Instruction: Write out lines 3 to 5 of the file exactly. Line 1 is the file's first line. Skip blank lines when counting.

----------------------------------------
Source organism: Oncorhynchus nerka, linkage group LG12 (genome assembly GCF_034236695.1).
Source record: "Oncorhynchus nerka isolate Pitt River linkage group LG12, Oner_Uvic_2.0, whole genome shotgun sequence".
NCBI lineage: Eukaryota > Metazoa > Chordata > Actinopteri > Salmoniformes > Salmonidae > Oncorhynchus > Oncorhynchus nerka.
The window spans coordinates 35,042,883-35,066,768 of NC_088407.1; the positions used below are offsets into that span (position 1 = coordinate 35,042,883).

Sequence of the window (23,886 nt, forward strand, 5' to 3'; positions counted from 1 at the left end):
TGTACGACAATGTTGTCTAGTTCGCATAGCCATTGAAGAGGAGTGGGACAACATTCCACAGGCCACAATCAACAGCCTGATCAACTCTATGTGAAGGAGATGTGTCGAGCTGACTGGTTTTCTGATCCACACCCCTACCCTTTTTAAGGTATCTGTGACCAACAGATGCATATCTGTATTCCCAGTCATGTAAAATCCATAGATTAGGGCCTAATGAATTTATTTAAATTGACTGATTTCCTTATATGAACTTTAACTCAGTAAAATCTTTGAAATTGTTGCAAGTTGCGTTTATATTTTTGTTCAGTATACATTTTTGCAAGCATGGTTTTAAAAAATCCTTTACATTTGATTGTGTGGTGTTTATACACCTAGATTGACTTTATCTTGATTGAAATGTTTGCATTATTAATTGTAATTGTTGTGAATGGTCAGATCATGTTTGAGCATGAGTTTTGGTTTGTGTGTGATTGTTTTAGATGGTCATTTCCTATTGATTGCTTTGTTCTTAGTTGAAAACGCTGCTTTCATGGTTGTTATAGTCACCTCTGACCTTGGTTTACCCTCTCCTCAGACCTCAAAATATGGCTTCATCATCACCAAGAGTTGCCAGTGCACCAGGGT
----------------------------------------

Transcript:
NCBI lineage: Eukaryota > Metazoa > Chordata > Actinopteri > Salmoniformes > Salmonidae > Oncorhynchus > Oncorhynchus nerka.
The window spans coordinates 35,042,883-35,066,768 of NC_088407.1; the positions used below are offsets into that span (position 1 = coordinate 35,042,883).

Sequence of the window (23,886 nt, forward strand, 5' to 3'; positions counted from 1 at the left end):